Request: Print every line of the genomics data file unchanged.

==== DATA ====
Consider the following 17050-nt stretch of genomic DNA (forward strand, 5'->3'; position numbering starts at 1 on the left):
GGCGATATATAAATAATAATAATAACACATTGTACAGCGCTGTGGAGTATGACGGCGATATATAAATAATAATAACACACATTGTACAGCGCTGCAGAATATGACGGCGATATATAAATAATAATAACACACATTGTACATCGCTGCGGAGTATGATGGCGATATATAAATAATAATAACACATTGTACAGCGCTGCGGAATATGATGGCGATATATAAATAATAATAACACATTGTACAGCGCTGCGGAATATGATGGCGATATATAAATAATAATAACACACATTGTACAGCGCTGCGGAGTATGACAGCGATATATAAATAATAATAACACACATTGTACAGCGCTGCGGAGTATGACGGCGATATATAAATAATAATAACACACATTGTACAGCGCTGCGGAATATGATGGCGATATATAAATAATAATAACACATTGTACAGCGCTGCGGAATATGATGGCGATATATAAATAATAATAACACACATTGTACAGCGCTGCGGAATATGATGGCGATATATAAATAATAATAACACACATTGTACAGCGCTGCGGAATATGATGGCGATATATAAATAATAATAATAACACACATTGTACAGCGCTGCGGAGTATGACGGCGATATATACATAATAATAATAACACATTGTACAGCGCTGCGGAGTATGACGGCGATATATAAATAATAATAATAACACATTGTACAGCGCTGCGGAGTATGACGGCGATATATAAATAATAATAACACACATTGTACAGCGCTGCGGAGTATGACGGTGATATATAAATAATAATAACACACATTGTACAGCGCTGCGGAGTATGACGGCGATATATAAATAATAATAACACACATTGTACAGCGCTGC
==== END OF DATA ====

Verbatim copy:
Consider the following 17050-nt stretch of genomic DNA (forward strand, 5'->3'; position numbering starts at 1 on the left):
GGCGATATATAAATAATAATAATAACACATTGTACAGCGCTGTGGAGTATGACGGCGATATATAAATAATAATAACACACATTGTACAGCGCTGCAGAATATGACGGCGATATATAAATAATAATAACACACATTGTACATCGCTGCGGAGTATGATGGCGATATATAAATAATAATAACACATTGTACAGCGCTGCGGAATATGATGGCGATATATAAATAATAATAACACATTGTACAGCGCTGCGGAATATGATGGCGATATATAAATAATAATAACACACATTGTACAGCGCTGCGGAGTATGACAGCGATATATAAATAATAATAACACACATTGTACAGCGCTGCGGAGTATGACGGCGATATATAAATAATAATAACACACATTGTACAGCGCTGCGGAATATGATGGCGATATATAAATAATAATAACACATTGTACAGCGCTGCGGAATATGATGGCGATATATAAATAATAATAACACACATTGTACAGCGCTGCGGAATATGATGGCGATATATAAATAATAATAACACACATTGTACAGCGCTGCGGAATATGATGGCGATATATAAATAATAATAATAACACACATTGTACAGCGCTGCGGAGTATGACGGCGATATATACATAATAATAATAACACATTGTACAGCGCTGCGGAGTATGACGGCGATATATAAATAATAATAATAACACATTGTACAGCGCTGCGGAGTATGACGGCGATATATAAATAATAATAACACACATTGTACAGCGCTGCGGAGTATGACGGTGATATATAAATAATAATAACACACATTGTACAGCGCTGCGGAGTATGACGGCGATATATAAATAATAATAACACACATTGTACAGCGCTGC